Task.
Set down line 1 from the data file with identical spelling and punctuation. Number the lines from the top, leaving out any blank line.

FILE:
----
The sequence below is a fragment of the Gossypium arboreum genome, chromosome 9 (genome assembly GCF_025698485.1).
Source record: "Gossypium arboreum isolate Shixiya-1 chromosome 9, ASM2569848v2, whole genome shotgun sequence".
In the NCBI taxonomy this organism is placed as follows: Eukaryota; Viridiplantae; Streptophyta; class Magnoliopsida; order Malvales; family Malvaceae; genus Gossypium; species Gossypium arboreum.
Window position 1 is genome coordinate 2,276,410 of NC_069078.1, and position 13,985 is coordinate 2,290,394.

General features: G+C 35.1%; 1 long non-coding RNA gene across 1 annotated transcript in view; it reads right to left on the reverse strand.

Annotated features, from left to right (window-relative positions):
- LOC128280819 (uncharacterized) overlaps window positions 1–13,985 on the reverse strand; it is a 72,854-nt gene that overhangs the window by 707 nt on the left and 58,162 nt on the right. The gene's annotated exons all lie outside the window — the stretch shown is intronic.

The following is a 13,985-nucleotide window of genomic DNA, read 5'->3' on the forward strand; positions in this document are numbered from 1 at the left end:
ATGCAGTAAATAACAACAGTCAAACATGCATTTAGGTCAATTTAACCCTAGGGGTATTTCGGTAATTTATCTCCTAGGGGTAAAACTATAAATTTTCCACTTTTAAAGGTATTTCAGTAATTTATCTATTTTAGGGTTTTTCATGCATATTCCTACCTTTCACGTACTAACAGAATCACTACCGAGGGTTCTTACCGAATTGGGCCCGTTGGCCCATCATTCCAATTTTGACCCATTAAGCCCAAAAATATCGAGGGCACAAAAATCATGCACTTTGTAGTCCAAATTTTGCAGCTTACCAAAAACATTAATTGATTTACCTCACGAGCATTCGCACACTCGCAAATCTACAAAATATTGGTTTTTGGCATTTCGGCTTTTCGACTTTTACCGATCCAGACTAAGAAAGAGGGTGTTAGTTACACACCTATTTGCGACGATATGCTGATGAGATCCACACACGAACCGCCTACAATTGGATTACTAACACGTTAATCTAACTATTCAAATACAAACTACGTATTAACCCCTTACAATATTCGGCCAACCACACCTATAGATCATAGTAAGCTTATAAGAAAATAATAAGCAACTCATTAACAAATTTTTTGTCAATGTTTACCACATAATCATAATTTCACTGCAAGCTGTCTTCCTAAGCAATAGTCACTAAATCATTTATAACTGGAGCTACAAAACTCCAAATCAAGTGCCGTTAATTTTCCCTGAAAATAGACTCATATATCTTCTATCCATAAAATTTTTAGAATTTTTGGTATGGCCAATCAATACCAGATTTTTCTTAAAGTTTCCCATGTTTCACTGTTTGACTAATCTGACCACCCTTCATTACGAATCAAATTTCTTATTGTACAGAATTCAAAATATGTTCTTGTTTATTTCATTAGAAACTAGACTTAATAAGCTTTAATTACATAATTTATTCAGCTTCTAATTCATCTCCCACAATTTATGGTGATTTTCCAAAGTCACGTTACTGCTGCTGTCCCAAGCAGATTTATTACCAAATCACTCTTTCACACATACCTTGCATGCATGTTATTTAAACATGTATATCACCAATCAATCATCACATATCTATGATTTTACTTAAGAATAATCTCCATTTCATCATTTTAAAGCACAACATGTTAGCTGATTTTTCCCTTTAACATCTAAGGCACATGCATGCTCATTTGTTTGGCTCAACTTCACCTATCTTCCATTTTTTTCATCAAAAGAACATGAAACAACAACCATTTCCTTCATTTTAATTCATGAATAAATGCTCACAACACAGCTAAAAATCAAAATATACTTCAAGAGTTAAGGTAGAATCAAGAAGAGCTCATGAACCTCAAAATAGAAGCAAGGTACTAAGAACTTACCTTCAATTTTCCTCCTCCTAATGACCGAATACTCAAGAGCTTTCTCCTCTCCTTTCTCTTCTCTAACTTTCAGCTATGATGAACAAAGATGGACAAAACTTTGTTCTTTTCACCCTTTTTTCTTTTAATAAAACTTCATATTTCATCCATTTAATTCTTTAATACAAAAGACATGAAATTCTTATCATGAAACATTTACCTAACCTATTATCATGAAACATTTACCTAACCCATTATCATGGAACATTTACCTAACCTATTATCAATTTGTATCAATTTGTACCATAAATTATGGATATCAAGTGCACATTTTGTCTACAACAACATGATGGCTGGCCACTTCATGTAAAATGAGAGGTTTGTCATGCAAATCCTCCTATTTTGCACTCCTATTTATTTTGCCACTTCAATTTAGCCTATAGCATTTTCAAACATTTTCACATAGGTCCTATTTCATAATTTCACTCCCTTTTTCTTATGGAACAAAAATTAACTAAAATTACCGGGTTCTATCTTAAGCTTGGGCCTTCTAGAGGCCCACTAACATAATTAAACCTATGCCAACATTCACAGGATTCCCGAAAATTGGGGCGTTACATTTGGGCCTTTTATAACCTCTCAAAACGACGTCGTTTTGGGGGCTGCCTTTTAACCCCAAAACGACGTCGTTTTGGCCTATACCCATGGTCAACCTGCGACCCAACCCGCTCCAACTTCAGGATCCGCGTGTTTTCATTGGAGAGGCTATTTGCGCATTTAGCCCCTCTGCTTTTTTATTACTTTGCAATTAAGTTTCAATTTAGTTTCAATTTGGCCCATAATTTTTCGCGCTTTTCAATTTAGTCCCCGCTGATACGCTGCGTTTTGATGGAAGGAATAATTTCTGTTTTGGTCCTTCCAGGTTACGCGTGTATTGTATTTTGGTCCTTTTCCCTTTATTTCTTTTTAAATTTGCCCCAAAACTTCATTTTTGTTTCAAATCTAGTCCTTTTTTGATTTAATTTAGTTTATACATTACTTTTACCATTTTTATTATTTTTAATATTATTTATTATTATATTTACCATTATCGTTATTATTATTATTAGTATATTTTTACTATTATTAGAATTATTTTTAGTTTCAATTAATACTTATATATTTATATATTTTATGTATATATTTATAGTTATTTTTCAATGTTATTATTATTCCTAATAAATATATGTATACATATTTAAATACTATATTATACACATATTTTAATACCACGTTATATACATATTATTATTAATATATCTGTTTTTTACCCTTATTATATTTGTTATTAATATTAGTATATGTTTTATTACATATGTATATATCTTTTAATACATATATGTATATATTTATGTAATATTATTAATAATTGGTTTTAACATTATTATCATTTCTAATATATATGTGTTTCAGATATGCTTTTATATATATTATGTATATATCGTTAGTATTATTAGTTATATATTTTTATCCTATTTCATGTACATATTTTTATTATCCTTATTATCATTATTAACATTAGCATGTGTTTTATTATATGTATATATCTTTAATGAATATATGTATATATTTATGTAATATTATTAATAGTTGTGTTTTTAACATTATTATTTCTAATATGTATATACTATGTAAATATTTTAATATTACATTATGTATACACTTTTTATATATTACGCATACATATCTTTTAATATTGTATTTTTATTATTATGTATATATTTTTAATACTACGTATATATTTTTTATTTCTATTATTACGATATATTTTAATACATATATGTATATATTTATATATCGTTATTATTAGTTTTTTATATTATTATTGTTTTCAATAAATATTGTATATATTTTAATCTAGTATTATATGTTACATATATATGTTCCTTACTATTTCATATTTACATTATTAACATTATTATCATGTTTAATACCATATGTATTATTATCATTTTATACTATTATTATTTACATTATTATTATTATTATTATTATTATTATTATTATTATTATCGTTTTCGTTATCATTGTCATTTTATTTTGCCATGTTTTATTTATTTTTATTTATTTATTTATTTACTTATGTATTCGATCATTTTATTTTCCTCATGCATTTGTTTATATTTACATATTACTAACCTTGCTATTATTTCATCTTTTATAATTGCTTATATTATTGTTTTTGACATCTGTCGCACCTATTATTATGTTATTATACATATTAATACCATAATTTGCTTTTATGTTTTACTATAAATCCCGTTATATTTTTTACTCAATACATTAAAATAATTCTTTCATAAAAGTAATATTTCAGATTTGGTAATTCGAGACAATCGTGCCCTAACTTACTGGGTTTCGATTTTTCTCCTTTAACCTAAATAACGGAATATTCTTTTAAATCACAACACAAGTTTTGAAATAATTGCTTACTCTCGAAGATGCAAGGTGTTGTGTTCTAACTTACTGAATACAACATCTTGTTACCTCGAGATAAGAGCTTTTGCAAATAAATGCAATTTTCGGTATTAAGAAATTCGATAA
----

The sequence below is a fragment of the Gossypium arboreum genome, chromosome 9 (genome assembly GCF_025698485.1).